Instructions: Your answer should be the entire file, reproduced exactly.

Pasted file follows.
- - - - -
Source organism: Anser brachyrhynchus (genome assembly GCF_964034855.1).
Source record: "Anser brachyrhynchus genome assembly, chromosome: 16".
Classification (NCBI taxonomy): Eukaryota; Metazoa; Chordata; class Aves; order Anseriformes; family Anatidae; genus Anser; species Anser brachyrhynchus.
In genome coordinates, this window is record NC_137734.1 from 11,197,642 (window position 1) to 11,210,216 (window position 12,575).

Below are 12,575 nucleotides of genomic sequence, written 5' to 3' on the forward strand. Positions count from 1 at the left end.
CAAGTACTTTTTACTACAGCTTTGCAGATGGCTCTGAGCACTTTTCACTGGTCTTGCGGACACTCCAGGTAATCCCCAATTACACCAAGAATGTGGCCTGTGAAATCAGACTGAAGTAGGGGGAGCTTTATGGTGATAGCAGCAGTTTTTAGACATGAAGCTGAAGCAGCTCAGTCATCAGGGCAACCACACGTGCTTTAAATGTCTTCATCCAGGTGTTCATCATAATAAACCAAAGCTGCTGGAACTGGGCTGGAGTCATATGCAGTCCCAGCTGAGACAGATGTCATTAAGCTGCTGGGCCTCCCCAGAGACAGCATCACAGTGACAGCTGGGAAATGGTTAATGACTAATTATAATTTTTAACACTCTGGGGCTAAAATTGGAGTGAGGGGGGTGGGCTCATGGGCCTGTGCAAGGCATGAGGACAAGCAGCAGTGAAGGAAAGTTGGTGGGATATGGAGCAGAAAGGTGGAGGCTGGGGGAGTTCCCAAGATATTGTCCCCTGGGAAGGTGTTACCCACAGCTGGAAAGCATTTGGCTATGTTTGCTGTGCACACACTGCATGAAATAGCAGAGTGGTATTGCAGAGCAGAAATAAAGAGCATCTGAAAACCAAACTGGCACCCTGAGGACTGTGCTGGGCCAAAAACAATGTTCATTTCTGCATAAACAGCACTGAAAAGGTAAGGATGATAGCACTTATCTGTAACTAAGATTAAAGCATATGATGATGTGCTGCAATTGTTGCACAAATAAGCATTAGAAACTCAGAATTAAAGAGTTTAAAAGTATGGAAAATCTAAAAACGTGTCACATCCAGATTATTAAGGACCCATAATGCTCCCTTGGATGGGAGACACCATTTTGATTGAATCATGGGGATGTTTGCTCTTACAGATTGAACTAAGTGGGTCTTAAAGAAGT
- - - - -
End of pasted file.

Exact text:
Source organism: Anser brachyrhynchus (genome assembly GCF_964034855.1).
Source record: "Anser brachyrhynchus genome assembly, chromosome: 16".
Classification (NCBI taxonomy): Eukaryota; Metazoa; Chordata; class Aves; order Anseriformes; family Anatidae; genus Anser; species Anser brachyrhynchus.
In genome coordinates, this window is record NC_137734.1 from 11,197,642 (window position 1) to 11,210,216 (window position 12,575).

Below are 12,575 nucleotides of genomic sequence, written 5' to 3' on the forward strand. Positions count from 1 at the left end.
CAAGTACTTTTTACTACAGCTTTGCAGATGGCTCTGAGCACTTTTCACTGGTCTTGCGGACACTCCAGGTAATCCCCAATTACACCAAGAATGTGGCCTGTGAAATCAGACTGAAGTAGGGGGAGCTTTATGGTGATAGCAGCAGTTTTTAGACATGAAGCTGAAGCAGCTCAGTCATCAGGGCAACCACACGTGCTTTAAATGTCTTCATCCAGGTGTTCATCATAATAAACCAAAGCTGCTGGAACTGGGCTGGAGTCATATGCAGTCCCAGCTGAGACAGATGTCATTAAGCTGCTGGGCCTCCCCAGAGACAGCATCACAGTGACAGCTGGGAAATGGTTAATGACTAATTATAATTTTTAACACTCTGGGGCTAAAATTGGAGTGAGGGGGGTGGGCTCATGGGCCTGTGCAAGGCATGAGGACAAGCAGCAGTGAAGGAAAGTTGGTGGGATATGGAGCAGAAAGGTGGAGGCTGGGGGAGTTCCCAAGATATTGTCCCCTGGGAAGGTGTTACCCACAGCTGGAAAGCATTTGGCTATGTTTGCTGTGCACACACTGCATGAAATAGCAGAGTGGTATTGCAGAGCAGAAATAAAGAGCATCTGAAAACCAAACTGGCACCCTGAGGACTGTGCTGGGCCAAAAACAATGTTCATTTCTGCATAAACAGCACTGAAAAGGTAAGGATGATAGCACTTATCTGTAACTAAGATTAAAGCATATGATGATGTGCTGCAATTGTTGCACAAATAAGCATTAGAAACTCAGAATTAAAGAGTTTAAAAGTATGGAAAATCTAAAAACGTGTCACATCCAGATTATTAAGGACCCATAATGCTCCCTTGGATGGGAGACACCATTTTGATTGAATCATGGGGATGTTTGCTCTTACAGATTGAACTAAGTGGGTCTTAAAGAAGT